European journal of clinical pharmacology vol:58 issue:3 pages:215-21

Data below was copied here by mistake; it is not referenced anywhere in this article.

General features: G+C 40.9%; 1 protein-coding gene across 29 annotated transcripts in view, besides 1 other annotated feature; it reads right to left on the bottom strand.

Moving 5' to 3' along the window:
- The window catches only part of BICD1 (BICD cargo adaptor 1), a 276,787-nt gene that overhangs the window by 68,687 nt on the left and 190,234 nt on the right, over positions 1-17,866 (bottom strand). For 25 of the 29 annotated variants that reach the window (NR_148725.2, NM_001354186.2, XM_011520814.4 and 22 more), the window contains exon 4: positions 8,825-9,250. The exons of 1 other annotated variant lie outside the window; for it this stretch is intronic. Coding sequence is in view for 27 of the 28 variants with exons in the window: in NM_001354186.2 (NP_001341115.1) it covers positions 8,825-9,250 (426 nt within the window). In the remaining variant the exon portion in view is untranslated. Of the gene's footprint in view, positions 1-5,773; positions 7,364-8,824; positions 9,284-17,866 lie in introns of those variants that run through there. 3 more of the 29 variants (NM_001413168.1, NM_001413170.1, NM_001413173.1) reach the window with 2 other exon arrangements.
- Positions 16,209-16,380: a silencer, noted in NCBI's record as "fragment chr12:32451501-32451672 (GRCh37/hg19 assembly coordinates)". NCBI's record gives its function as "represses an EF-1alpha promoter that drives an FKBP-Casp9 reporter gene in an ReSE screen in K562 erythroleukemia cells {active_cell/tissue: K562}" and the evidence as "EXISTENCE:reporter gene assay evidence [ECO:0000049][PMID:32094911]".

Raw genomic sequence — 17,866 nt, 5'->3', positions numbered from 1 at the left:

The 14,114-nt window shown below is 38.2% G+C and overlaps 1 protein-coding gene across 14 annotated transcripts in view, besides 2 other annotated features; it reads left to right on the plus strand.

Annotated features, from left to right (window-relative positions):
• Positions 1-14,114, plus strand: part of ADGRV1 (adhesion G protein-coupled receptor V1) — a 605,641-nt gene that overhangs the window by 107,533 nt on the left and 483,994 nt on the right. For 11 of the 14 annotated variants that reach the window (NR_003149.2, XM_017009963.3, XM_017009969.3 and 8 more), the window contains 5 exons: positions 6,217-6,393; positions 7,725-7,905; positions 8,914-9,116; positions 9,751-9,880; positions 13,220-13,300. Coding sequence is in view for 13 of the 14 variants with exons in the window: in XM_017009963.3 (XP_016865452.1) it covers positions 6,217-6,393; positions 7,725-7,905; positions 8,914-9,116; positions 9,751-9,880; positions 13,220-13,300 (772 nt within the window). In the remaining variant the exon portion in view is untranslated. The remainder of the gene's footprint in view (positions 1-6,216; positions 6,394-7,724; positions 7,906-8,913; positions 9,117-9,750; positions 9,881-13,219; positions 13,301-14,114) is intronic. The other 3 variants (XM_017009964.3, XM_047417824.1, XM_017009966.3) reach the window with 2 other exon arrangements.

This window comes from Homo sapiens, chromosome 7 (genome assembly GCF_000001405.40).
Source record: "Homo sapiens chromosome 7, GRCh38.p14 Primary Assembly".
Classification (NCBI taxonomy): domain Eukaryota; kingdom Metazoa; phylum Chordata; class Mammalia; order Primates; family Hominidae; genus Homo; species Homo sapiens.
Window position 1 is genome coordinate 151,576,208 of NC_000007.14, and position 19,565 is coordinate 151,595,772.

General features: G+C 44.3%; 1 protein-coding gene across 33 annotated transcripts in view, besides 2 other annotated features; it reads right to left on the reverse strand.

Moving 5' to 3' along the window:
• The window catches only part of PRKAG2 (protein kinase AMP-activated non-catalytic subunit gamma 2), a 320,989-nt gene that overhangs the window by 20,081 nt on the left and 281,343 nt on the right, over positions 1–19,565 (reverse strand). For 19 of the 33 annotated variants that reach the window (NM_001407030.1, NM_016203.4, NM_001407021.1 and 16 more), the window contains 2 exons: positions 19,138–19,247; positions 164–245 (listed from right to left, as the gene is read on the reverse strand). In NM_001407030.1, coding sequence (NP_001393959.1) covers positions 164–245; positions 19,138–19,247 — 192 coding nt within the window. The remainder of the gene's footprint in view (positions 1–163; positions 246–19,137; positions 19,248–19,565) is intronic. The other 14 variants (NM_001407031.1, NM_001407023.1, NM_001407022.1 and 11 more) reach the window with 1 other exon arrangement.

Health-care providers, insurance agencies, ministries, clinicians etc. are installing Information and Communication Technology to monitor patients, patient care and pharmaceutical drug-prescribing patterns. The ever-growing databases create opportunities for better knowledge about the health-care system and, eventually, more effective management. Yet, these databases run the risk of under-utilisation or simplistic interpretation through lack of appropriate knowledge methodology. On the one hand, managers and policy makers oversimplify the available information. Numerous individual patients and pharmaceutical drugs are classified into a small number of categories and measured using Great British pounds or Euros. Sums, averages and two-way tables cover up all the fine shades in patient problems and therapies that are recorded in great detail. On the other hand, investigations discover a wide diversity of patients and a great variability of care patterns among clinicians, hospitals and regions. When so-called unexplained regional, institutional and clinician differences are published, confusion and distrust arise. Examples exist in France, the USA, the UK and Belgium. This document investigates how to discover management knowledge with respect to drug prescribing patterns. The example presented covers the cases of the 18,000 Belgian home practitioners.